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PM's Presser: Nuclear Power, Defence & Police Rape

Nuclear Power, Defence & Police Rape
Prime Minister's Press Conference – August 30th 2004

By Kevin List

In this edition:
Environment Canterbury's Nuclear Power Investigations
Holidays Act Anomalies and Glitches
The Decline Of Kiwis In The Military
Inquiries Into Historical Rape Allegations In The Police


Environment Canterbury's Nuclear Power Investigations

Answers relates to an Environment Canterbury Councillor's suggestion the council should consider the possibility of nuclear power as an alternative energy source in a series of debates and workshops on energy options for Canterbury. However given the lack of enthusiasm shown by the Prime Minister to the idea yesterday, it is unlikely Homer Simpson will be utilising his skills on the mainland anytime soon. (See also… Green Party release Labour pro-nuke-move - Clark will not be amused)

"I don't think it is a useful exercise. There are huge issues in New Zealanders minds about nuclear power, not least what you do with the waste – so I wouldn't have thought it was a particularly fruitful use of their time."

Answer relates to whether central government would step in should local government go nuclear.

"I'm sure it would"


Holidays Act Anomalies and Glitches

Where the Prime Minister assures the assembled press that drafting anomalies in the recently passed Holidays Act are being remedied, ironed out, tidied up and generally sorted out.

"It was never the intention to have it [the Act] mean time and a half on top of time and a half. There are some anomalies that are being dealt with."

"The idea was to ensure that those that did work on public holidays would be properly remunerated but [the remuneration would] not to come in on top of already generous provisions."


The Decline Of Kiwis In The Military

Newly released figures show that the kiwi soldier may be facing extinction and one solution may be to draft in imported varieties of the species homo-militarus. The Prime Minister answered a variety of questions on this topic, and implied that the chance to enjoy overseas travel in places such as war torn Iraq and Afghanistan was a definite advantage in selling the military lifestyle to a new generation.

Answers relate to whether the New Zealand Defence Force has enough personnel to meet current and future requirements.

"If you compare the number of land based personnel we've got away at the moment it pales into insignificance compared with the three years in East Timor. It does appear that when unemployment is low the armed forces will have greater difficulty recruiting."

"I think with the navy you'll find that the change from the Canterbury to the multi-role vessel will involve a reduction in personnel, but of course there are the two medium range vessels to staff as well. Their [the new boat's] arrival isn't imminent so the navy has time to work up to recruiting and staffing at appropriate levels. For the army, really you can't predict where a crisis might break out. But we are certainly not involved in anything like the scale of Timor at the moment. Obviously the involvement in Afghanistan doesn't roll on forever. I would assume that the army will be able to [recruit and meet the correct levels of] staff to ensure that it uses its equipment."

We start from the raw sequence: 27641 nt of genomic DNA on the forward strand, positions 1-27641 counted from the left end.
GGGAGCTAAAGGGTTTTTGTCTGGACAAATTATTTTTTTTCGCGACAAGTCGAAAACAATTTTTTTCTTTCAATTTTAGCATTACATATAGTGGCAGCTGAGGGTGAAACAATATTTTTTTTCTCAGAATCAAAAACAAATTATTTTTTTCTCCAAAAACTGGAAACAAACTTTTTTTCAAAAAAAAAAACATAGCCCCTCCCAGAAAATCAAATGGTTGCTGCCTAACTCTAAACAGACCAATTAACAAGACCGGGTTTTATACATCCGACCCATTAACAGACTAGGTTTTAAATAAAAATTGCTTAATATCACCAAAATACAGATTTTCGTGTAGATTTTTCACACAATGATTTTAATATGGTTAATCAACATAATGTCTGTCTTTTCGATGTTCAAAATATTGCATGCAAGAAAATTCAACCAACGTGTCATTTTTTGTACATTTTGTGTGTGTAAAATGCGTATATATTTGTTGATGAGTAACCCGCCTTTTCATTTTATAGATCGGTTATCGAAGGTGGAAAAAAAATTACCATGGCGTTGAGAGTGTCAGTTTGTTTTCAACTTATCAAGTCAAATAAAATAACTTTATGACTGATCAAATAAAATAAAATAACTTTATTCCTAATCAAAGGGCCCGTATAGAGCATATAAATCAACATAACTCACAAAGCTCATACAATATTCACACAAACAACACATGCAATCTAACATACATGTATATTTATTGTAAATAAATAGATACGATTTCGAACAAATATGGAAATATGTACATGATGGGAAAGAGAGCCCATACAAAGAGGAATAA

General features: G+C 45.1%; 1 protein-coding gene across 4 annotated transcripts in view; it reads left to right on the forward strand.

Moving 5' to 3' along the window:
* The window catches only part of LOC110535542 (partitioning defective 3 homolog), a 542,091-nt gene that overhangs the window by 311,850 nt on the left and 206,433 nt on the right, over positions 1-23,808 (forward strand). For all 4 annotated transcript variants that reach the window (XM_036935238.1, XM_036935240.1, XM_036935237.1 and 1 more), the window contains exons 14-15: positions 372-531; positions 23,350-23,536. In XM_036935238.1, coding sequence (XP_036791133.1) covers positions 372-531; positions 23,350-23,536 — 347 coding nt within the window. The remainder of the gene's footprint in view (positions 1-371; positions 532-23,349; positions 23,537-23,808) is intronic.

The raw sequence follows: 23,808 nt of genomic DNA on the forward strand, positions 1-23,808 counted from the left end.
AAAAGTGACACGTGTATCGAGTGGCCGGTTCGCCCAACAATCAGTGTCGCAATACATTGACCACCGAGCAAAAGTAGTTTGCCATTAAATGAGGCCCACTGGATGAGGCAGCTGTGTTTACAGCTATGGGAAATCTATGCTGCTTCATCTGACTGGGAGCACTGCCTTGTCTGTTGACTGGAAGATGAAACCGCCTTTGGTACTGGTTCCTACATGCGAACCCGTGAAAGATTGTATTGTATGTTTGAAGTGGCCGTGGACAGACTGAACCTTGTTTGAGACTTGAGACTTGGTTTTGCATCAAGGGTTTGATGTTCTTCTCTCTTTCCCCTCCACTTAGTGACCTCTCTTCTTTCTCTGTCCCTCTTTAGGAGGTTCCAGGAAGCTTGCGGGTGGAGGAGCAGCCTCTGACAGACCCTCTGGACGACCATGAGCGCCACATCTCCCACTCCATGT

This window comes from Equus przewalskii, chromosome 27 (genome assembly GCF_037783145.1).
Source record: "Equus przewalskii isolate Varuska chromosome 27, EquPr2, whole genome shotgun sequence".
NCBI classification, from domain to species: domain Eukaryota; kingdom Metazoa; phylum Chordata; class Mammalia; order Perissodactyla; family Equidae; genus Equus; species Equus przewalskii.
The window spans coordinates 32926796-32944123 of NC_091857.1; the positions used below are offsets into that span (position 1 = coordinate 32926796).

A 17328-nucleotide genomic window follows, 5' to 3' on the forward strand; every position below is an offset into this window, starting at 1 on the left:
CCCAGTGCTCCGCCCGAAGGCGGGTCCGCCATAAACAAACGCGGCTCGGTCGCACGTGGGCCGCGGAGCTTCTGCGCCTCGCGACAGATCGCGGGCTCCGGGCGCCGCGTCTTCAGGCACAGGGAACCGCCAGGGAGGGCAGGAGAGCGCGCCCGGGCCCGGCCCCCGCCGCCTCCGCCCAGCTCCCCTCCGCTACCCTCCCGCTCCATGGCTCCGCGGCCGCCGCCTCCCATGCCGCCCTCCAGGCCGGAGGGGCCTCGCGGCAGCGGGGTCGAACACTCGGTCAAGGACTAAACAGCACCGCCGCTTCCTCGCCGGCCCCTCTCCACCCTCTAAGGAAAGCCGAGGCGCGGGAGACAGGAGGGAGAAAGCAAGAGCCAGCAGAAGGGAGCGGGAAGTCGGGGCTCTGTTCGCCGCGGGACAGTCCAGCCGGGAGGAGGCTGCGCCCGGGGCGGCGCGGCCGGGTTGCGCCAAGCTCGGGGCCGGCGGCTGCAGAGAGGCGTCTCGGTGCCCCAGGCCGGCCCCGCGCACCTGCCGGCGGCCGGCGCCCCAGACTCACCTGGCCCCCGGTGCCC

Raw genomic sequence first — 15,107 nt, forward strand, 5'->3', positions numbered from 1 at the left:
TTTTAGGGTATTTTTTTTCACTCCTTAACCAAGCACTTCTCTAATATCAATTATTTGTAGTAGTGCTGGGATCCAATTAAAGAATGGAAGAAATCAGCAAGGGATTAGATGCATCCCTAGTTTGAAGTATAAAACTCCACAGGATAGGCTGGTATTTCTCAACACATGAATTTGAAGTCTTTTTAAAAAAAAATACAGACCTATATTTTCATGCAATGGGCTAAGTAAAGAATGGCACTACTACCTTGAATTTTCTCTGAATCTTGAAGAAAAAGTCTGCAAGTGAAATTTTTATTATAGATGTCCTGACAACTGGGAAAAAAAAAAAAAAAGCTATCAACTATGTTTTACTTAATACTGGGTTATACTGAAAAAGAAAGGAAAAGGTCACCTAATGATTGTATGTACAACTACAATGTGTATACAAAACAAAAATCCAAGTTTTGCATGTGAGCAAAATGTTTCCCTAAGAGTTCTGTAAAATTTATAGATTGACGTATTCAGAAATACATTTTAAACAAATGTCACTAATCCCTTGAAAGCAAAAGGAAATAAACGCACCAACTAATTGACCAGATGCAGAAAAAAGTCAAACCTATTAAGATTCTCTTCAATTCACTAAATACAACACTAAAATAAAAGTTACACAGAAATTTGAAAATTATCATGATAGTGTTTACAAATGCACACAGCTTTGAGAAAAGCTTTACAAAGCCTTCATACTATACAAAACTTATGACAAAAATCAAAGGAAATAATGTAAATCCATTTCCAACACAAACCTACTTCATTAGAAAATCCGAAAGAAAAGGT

Answer relates to whether, given the supposed pressures of market forces on the NZ Defence forces, a pay increase may be necessary.

"We've funded a couple of significant pay adjustments for armed forces personnel in the last four and a half years. They had been pretty static for some time before that. I guess they will have to be kept under review. Clearly when unemployment is low there is greater difficulty for the armed forces in recruiting. I do think when people are weighing up careers they need to weigh up the whole package, and the whole package for the armed forces can be a very generous one – people get their university education courtesy of the armed forces – they often get subsidised accommodation, then there's an opportunity for offshore deployment and travel."

Answers relate to questions regarding the NZ Defence force recruiting personnel from overseas

"There are always some overseas personnel who express an interest in coming to New Zealand. When I was in New Zealand House last, visiting Defence Force offices in London, they told me they have a steady series of enquiries from UK personnel, particularly naval personnel, who have similar traditions and quite like the thought of coming to join the New Zealand forces."

"It wouldn't be untoward for them [the defence forces] to be bringing in people from offshore. I understand for example that the British Army has picked up a lot of Fijians."

Answer relates to whether numbers in the New Zealand Defence Force's have dropped since New Zealand's involvement in Afghanistan and subsequently Iraq

"I couldn't tell you, what I know is that the deployments have been good for recruitment - but there may also be a tendency once people have had the deployment to think. ' well, I've had that now maybe I could get on to other work'. Paradoxically it seems to work a bit both ways - people like the thought of going, but once having gone, that they have satisfied the desire to be deployed."


Inquiries Into Historical Rape Allegations In The Police

Answers relate to questions regarding the inquiry into historical rape claims made against a number of serving and ex-policemen.

"My understanding is that their concern is not do anything which might prejudice a criminal prosecution."

"They may well have to hear [evidence] in private – if they were running it simultaneously – but then make everything available publicly."

**** ENDS ****

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